‘Wearing a Piece of History’: Vintage Clothing Stores Find a Growing Market

‘Wearing a Piece of History’: Vintage Clothing Stores Find a Growing Market

The Australia Letter is a weekly newsletter from our Australia bureau. Sign up to get it by email. This week’s issue is written by Manan Luthra, an intern with the Australia bureau.

Until recently, I had never realized how drab my wardrobe is. I do a bit of acting in my spare time and was booked for a project that required me to source my own outfit. I didn’t think too much about the request — low-budget films often ask actors to wear what they have — but the instruction to find something “bright, colorful and unbranded” was proving difficult.

Looking through my closet, I realized that most of my stuff was monochromatic, faded or emblazoned with a logo. I couldn’t find anything suitable that I liked in the stores near me. In an act of semi-desperation, I decided that what I needed wasn’t something new. It was something old.

And so I traveled to Newtown, a suburb of Sydney known for its quirky retail outlets and abundance of thrift shops, in search of vibrant, brand-free and vintage fashion.

In Newtown, there are too many clothing stores to count. The suburb’s main road is dominated by a plethora of blink-and-you’ll-miss-them vintage fashion outlets. Those outlets sell just about everything, from 1960s-era military jackets to spurred cowboy boots to dusty Mexican ponchos. Offbeat stores have been a part of Newtown’s cultural identity for decades, so I knew I could find the outfit I was looking for there.

Stepping into the first shop I saw, Fabrique Vintage, I was overwhelmed. The single-story space was small, but every conceivable surface had an item for sale. Customers are effectively boxed in by the colorful pants and T-shirts on each rack, the off-white shoes on the store’s floor, and the flamboyant jackets hanging on the walls.

I asked some of the other shoppers in Fabrique why vintage fashion appealed to them. Some said they were shopping for vintage because they liked learning about a garment’s history. Others liked that an item might be rare, or they appreciated nostalgia. Many simply said they liked older clothes “because they look good.”

While “op shops” that sell donated or charitable goods have been around in Australia for decades, commercial stores dedicated to vintage goods only started becoming popular about 10 years ago, primarily in the cultural hubs of state capitals. Vintage shops first catered to older European expatriates, but the shops today sell to a far more diverse customer base.

Most of the clothes come from outside Australia. Ruth Hannan, who co-founded the Sydney-based vintage wholesale company French Fripe with her husband, Jon Orblin, said they got their stock from Eureka Fripe, a partner company based in Normandy in France. Eureka Fripe, in turn, gets its clothes from suppliers around the globe who receive pants, shirts and other items as charitable donations.

“We regularly receive up to 600 kilograms of stock, which we repair, clean, and price before sending on to our clients,” Hannan said. “A lot of work is done to produce something sellable. Only about 10 to 15 percent of what we source are those good-quality, hard-to-find items.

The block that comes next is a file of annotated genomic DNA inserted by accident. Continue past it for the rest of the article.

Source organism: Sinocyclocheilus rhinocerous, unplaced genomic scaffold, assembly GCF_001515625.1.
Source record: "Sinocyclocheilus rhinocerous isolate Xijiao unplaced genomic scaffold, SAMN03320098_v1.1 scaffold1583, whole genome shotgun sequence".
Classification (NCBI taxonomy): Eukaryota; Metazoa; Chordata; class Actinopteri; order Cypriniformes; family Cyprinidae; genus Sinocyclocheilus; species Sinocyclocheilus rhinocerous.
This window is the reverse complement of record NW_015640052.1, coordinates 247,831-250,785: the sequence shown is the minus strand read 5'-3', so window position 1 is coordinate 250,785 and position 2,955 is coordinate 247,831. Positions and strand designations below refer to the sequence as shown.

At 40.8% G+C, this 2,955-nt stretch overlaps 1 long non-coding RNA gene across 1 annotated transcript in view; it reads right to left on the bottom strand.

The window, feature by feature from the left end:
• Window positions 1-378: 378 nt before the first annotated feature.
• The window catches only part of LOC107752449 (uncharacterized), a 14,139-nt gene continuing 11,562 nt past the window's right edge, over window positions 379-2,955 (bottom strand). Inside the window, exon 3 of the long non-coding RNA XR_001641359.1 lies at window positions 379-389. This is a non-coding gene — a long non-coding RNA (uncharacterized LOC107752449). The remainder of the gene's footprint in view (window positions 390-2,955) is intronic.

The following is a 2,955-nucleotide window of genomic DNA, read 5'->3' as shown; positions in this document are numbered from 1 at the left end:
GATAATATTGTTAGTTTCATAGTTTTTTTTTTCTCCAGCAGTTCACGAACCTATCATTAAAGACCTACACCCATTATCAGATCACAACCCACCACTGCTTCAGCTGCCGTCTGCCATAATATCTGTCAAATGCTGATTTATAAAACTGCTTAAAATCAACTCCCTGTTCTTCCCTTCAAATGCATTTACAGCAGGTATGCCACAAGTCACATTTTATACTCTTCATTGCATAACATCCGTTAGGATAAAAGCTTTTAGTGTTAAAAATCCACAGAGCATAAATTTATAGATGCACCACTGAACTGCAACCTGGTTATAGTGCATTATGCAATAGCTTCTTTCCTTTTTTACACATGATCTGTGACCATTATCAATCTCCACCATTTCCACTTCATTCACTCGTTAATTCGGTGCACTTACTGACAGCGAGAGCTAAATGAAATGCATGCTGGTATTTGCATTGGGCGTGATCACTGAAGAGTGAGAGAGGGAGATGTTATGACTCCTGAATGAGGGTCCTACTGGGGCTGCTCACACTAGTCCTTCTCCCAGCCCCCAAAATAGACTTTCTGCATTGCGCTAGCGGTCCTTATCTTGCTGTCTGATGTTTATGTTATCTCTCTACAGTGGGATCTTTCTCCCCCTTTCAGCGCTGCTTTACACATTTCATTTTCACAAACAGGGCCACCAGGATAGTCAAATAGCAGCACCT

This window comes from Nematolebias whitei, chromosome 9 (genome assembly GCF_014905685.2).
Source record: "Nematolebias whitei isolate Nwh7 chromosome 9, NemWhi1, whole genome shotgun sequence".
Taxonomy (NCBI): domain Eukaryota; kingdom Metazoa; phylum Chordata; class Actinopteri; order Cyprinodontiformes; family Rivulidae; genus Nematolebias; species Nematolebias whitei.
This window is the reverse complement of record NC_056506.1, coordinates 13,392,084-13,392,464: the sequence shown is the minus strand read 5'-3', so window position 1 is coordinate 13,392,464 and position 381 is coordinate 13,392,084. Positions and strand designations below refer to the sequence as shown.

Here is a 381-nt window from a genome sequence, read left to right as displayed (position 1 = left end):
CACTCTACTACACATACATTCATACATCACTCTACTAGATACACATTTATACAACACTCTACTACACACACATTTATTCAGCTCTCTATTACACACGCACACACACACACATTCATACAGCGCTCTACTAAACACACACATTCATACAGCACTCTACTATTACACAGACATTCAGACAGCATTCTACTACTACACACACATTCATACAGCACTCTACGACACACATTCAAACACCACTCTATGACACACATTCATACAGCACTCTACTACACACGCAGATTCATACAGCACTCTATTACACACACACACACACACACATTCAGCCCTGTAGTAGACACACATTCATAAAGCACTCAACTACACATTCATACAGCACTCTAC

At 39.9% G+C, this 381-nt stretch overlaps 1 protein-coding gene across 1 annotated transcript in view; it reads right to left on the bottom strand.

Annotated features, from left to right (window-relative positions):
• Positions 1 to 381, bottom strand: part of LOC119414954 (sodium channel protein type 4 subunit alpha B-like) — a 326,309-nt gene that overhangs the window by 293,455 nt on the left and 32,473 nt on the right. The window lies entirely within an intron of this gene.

“We still sell the rest of the stock, but it might need to be transformed,” she said. “A hoodie with holes at the bottom can easily become a crop top, for example.”

Hannan and Orblin also operate two vintage retail outlets in Newtown, with plans to open two more in Melbourne later this year.

“Since 2012, our operations have grown between 25 and 50 percent every year,” Hannan said. “Generally speaking, we now do at least 50 times more business than what we were doing 10 years ago.”

Demand continued during the pandemic, she said, both on the retail and wholesale sides. “When we reopened our doors after lockdown, the amount of people who wanted to buy something when they came in to one of our stores was double the pre-lockdown number.”

Australia’s vintage fashion scene is driven by two factors: what wholesalers can source from other markets, and what is trending in Australian fashion at the moment. Hannan said that branded clothing — particularly Nike and Adidas jackets and shirts with a Harley-Davidson logo — have always sold strongly in Australia, unlike in much of Europe, where specific brands quickly go in and out of fashion.

Melody Zeng, area manager for Hannan’s retail stores, believes the charm of vintage fashion lies in its sustainability and history.

“Awareness of the environment has definitely played a part in the appeal of vintage clothing,” Zeng said. “People now ask themselves why they’re spending money on harmful and cheap-quality fast fashion, especially when other better-quality options exist.

“It’s also about wearing a piece of history. It’s not hard to find out when a certain item was produced, or the general area it comes from. When you add that kind of soul to something, it comes alive.”

Australia’s vintage market is too young and niche to have its own look or identity yet, Hannan and Zeng said, but they did say that jackets were trending. That guidance was enough for me.

Seeing a purple and blue tracksuit jacket — the type of thing a ’90s N.B.A. star or a “Fresh Prince of Bel-Air”-era Will Smith would have worn — I recognized the “soul” that Zeng spoke about. The jacket is heavily creased and has some well-disguised stains, but it grabs attention. You know it has a tale to tell.

Even though the film I was supposed to wear it for was abandoned after it lost funding, it led me to a jacket and an interesting story to tell. I’m looking forward to giving it a proper debut for friends and family.

Now for our stories of the week:


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